Phonics at SMC

Early Reading and Phonics Lead – Zoe O’Neill

At St Margaret Clitherow Catholic Primary and Nursery Academy, we believe that for all our children to become fluent readers and writers, phonics must be taught through a systematic and structured phonics programme.

We use the Little Wandle Letters and Sounds Revised to plan and provide daily engaging phonics lessons. In phonics, we teach children that the letters of the alphabet represent a different sound, that these can be used in a variety of combinations and are put together to make words. The children learn to recognise all of the different sounds and combinations that they might see when they are reading or writing.

Our phonics teaching starts in Nursery and follows a very specific sequence that allows our children to build on their previous phonic knowledge and master specific phonic strategies as they move through school. As a result, all our children are able to tackle any unfamiliar words that they might discover. At St Margaret Clitherow Academy, we also model these strategies in shared reading and writing both inside and outside of the phonics lesson and across the curriculum. We have a strong focus on the development of language skills for our children because we know that speaking and listening are crucial skills for reading and writing in all subjects.

Please read our Early Reading and Phonics policy and Intent document to find out more.

Early Reading and Phonics Policy.

Phonics Intent

Please visit the Little Wandle website for more information and resources to help with phonics.

When teaching phonics it is important to say and use pure sounds. These three videos show you how to pronounce the sounds. Notice how the children don’t add an ‘uh’ sound at the end, so they say: ‘t’ not ‘tuh’.

The role of Parents’ and Carers’ in Early Reading

  • You have a positive impact on their child’s reading.
  • You should model the importance of reading practice to develop fluency.
  • Children take home books they have read at school to re-read at home to build fluency.
  • There are three different types of books that pupils bring home: reading practice (ebook), an additional reading practise book and a book to share for pleasure.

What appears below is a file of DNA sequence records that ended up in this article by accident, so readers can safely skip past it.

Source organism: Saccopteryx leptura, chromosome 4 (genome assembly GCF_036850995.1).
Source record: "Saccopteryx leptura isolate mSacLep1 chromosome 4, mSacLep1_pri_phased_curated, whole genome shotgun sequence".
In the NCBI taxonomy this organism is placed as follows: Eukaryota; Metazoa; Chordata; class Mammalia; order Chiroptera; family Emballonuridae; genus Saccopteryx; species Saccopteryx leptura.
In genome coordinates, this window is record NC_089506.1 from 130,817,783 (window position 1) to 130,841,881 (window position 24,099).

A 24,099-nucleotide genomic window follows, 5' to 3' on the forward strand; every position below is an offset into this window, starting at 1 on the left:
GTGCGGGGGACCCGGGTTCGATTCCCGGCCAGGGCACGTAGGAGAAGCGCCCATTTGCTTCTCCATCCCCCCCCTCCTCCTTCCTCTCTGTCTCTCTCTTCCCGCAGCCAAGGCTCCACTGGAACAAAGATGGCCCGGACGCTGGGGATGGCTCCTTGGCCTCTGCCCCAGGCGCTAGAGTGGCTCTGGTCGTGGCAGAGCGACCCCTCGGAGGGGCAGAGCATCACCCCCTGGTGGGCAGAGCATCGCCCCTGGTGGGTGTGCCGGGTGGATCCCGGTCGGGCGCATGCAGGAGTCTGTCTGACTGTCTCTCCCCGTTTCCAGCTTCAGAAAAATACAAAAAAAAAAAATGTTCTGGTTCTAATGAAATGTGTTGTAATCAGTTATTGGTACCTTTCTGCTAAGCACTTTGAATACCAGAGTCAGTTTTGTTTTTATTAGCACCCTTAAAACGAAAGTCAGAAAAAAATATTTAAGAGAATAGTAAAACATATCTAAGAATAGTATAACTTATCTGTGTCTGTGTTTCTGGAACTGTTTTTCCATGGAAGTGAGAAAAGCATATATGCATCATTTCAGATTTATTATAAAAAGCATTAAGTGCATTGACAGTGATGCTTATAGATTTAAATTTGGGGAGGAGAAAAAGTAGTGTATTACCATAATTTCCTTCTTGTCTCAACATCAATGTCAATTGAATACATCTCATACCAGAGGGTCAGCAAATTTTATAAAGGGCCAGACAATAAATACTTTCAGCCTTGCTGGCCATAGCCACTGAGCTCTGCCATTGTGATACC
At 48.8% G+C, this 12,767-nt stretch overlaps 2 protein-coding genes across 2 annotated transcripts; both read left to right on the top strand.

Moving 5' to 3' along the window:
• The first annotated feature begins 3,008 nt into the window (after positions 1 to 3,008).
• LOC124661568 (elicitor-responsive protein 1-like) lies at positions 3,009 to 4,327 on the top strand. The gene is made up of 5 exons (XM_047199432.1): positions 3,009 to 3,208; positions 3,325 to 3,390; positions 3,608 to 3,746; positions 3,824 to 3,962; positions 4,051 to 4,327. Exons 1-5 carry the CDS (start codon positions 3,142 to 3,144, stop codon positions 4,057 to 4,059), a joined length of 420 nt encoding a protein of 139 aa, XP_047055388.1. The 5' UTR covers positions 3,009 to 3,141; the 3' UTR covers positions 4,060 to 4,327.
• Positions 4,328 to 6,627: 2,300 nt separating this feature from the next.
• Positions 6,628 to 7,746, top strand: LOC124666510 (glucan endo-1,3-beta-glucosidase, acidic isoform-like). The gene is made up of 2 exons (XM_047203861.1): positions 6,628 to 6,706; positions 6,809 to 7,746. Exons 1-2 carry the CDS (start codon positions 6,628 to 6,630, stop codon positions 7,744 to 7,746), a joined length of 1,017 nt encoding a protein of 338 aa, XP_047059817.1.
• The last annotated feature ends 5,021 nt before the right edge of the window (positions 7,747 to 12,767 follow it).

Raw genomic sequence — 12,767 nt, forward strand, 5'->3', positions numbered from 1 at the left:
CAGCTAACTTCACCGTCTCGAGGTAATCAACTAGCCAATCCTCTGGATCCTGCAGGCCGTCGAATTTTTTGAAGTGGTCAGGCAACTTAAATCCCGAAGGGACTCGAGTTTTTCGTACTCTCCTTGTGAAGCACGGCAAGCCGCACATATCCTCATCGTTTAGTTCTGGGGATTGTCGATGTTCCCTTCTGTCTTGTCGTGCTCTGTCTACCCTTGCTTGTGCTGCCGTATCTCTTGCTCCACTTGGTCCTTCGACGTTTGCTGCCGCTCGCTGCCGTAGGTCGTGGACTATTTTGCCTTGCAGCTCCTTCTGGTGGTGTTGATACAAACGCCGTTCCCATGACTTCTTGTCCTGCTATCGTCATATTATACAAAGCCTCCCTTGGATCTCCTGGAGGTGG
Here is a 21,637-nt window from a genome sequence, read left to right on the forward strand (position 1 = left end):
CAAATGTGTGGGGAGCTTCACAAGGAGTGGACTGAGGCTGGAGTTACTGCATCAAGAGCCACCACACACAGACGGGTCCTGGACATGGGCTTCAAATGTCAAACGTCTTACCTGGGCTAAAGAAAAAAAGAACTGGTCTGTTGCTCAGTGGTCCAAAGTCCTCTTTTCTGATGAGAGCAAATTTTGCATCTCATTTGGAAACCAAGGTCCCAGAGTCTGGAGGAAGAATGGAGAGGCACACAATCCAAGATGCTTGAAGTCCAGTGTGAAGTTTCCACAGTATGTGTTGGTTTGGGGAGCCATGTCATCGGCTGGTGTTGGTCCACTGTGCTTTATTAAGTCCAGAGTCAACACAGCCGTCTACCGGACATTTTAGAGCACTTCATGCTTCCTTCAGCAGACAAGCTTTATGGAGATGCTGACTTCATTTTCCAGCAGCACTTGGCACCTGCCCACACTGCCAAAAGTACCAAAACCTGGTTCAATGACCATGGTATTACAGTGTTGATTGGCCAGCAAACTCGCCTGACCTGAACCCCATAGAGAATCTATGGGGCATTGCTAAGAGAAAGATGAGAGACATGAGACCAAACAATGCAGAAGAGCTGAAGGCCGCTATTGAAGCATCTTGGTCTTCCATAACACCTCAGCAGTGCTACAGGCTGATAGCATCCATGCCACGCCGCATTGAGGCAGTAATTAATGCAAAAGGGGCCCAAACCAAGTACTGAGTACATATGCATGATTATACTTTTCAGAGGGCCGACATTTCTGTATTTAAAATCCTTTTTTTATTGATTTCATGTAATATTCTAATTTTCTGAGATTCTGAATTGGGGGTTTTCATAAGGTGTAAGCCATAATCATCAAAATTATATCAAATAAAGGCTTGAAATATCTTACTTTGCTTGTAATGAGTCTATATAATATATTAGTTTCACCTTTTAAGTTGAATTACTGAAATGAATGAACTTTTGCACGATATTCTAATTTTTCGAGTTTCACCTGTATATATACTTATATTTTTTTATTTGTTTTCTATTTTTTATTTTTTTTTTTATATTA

• Reading at home encourages a love of books, along with developing vocabulary and discussion.
  • You should use voices, expression, discuss unfamiliar vocabulary, talk about the pictures, and predict what might happen next.

Supporting your child with reading

Although your child will be taught to read at school, you can have a huge impact on their reading journey by continuing their practice at home.

There are three types of reading book that your child may bring home:

A reading practice book/ Ebook – this access online using your child’s login details

This book has been carefully matched to your child’s current phonics stage and reading level. They should be able to read this fluently and independently. If your child is reading it with little help, please don’t worry that it’s too easy – your child needs to develop fluency and confidence in reading

An additional reading practice book.

This book has also been matched to your child’s phonics stage and reading level but this book many contain more tricky words. Your child may need a little more support to develop fluency with this book. Listen to them read the book. Remember to give them lots of praise – celebrate their success! If they can’t read a word, read it to them. After they have finished, talk about the book together.

A sharing book

In order to encourage your child to become a lifelong reader, it is important that they learn to read for pleasure. The sharing book is a book they have chosen for you to enjoy together.

Please remember that you shouldn’t expect your child to read this alone. Read it to or with them. Discuss the pictures, enjoy the story, predict what might happen next, use different voices for the characters, explore the facts in a non-fiction book. The main thing is that you have fun!